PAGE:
and DMG p. 242


You determine the consequences of attack rolls, ability checks, and saving throws. In most cases, doing so is straightforward. When an attack hits, it deals damage. When a creature fails a saving throw, the creature suffers a harmful effect.

when read in conjunction with How to Play (PHB p. 6):

  1. The DM describes the environment.
  2. The players describe what they want to do.
  3. The DM narrates the results of the adventurers’ actions.

gives the following outcome:

  1. "The monk strikes you with Quivering Palm - there's a DCX Constitution save, if you fail you are at 0hp, if you succeed you take 10d10 damage."
  2. "Ugh! I only have a hp max of 30 and I'm at 10hp right now; if I succeed an average roll could kill me outright! Can I automatically fail my save?"
  3. "Hmm ... OK, you automatically fail; you are at 0 hp."



There have been comments to the effect that allowing the player to decide that the character automatically fails is a meta-game tactic. Apart from begging the question (Can we affirm that RPG.SE embraces a plurality of playstyles?) that meta-gaming is, of itself, wrong in some way; a meta-game solution is the only one applicable here.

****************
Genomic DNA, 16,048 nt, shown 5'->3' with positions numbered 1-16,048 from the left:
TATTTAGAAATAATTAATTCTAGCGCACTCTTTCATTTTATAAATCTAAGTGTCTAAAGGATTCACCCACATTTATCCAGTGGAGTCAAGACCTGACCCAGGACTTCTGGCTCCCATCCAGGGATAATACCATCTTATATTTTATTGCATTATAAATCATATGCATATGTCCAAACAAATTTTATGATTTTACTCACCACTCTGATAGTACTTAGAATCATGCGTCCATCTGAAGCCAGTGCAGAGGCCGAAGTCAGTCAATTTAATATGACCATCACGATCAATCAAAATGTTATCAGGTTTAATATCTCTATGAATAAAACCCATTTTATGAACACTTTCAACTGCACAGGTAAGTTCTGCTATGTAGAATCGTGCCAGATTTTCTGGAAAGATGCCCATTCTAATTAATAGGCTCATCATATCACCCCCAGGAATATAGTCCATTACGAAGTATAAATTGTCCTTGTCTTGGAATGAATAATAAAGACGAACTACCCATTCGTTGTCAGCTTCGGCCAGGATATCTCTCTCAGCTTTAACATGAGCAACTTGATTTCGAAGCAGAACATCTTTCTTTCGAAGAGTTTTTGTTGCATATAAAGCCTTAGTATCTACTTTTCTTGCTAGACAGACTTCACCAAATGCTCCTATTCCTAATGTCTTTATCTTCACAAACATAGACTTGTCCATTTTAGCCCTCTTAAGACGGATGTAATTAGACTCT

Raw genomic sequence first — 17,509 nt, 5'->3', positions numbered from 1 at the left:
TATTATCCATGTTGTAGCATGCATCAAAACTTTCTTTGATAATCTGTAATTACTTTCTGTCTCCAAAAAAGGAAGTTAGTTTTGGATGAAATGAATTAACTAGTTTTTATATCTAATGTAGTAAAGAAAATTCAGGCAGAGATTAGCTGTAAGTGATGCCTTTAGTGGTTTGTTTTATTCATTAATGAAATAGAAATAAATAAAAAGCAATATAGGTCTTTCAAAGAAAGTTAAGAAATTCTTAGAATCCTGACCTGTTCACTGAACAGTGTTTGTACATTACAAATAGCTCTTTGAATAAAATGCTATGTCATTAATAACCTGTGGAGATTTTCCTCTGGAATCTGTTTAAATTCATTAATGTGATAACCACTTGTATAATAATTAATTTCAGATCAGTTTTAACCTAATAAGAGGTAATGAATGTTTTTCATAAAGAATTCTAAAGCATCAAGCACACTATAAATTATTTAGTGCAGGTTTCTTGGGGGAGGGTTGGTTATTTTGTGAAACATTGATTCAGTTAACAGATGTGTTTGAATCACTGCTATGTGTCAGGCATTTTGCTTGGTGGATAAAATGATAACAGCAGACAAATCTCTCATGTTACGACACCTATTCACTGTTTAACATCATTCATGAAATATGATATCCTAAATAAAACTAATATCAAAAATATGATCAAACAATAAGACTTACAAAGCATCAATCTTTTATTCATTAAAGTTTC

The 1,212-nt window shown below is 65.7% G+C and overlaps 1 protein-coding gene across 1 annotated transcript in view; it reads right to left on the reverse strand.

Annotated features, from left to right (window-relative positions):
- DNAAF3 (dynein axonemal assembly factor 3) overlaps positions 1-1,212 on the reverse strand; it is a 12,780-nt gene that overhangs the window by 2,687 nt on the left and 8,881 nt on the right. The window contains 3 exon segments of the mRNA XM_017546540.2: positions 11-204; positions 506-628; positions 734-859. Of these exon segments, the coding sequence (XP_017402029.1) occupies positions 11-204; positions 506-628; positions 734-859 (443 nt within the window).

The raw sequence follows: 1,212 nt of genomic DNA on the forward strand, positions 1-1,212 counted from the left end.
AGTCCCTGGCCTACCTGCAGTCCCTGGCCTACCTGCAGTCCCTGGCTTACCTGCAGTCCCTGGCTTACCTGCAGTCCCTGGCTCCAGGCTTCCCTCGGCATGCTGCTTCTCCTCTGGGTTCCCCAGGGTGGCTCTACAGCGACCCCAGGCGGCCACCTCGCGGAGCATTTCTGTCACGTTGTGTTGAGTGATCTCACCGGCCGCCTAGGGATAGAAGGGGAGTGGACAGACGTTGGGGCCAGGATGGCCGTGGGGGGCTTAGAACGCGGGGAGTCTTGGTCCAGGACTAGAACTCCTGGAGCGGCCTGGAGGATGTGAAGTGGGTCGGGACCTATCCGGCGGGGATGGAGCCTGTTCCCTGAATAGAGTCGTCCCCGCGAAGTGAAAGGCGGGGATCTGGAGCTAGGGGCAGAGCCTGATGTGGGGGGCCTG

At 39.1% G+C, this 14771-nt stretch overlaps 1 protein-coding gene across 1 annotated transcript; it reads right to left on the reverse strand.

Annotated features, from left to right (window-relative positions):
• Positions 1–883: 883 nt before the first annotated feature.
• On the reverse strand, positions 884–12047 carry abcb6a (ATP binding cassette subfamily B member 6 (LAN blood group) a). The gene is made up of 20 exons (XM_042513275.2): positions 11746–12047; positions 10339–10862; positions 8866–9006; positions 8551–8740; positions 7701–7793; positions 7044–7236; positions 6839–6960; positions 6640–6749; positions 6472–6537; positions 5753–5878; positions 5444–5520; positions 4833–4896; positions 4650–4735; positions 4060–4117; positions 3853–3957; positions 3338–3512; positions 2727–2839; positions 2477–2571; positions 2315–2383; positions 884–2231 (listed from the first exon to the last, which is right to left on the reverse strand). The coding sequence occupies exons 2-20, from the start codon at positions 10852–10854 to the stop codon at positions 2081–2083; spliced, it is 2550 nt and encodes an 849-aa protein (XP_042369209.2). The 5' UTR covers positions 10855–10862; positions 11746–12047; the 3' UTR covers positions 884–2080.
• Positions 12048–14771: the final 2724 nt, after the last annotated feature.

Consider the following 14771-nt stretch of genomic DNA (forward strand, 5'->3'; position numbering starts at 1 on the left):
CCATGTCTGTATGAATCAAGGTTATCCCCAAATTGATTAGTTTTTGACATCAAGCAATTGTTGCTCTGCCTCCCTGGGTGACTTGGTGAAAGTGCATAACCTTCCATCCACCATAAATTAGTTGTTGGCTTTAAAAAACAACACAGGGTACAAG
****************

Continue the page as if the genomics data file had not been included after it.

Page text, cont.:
In-fiction a character has been struck by an effect (Quivering Palm) which will render him unconscious if he is unlucky or kill him if he is lucky. In what fiction does this make sense? The fiction is broken; it needs an out-of-fiction solution.

We are talking about hit points and saving throws - these are meta-game constructs. The characters have no in-fiction knowledge of such things or their mechanical resolution; they only make sense to the players and the DM so only the players and the DM can make decisions about them.

  • \$\begingroup\$ I invite you to elaborate on the context and significance of this quote and connect the dots between that quote and "players can fail a saving throw if they want." A single brief quote intended for a very different context and participant (the DM), from a book the player might not even have, with a snappy "No worries" does not provide much clarity or enlightenment for newbies. \$\endgroup\$ Jul 27, 2015 at 4:13
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    \$\begingroup\$ How would the character know the of choice anyway? Did he have extensive experience dealing with high level monks? Does he think: "ok if I don't resist, this'll go alot smoother for me"? \$\endgroup\$
    – daze413
    Jul 27, 2015 at 4:46
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    \$\begingroup\$ @daze413 What does the character have to do with it? How to Play is about the players and the DM. The player knows because the DM told her; the character fails the save because the player described that and the DM agreed. \$\endgroup\$
    – Dale M
    Jul 27, 2015 at 4:59
  • \$\begingroup\$ @DaleM Yes, but it sounds like metagaming to me. \$\endgroup\$
    – daze413
    Jul 27, 2015 at 5:02
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    \$\begingroup\$ @daze413 Among many tables, metagaming is not seen as a bad thing, and in fact may be standard fare for play. We embrace that fact. Something seeming like metagaming is therefore not itself a problem. \$\endgroup\$ Jul 27, 2015 at 5:10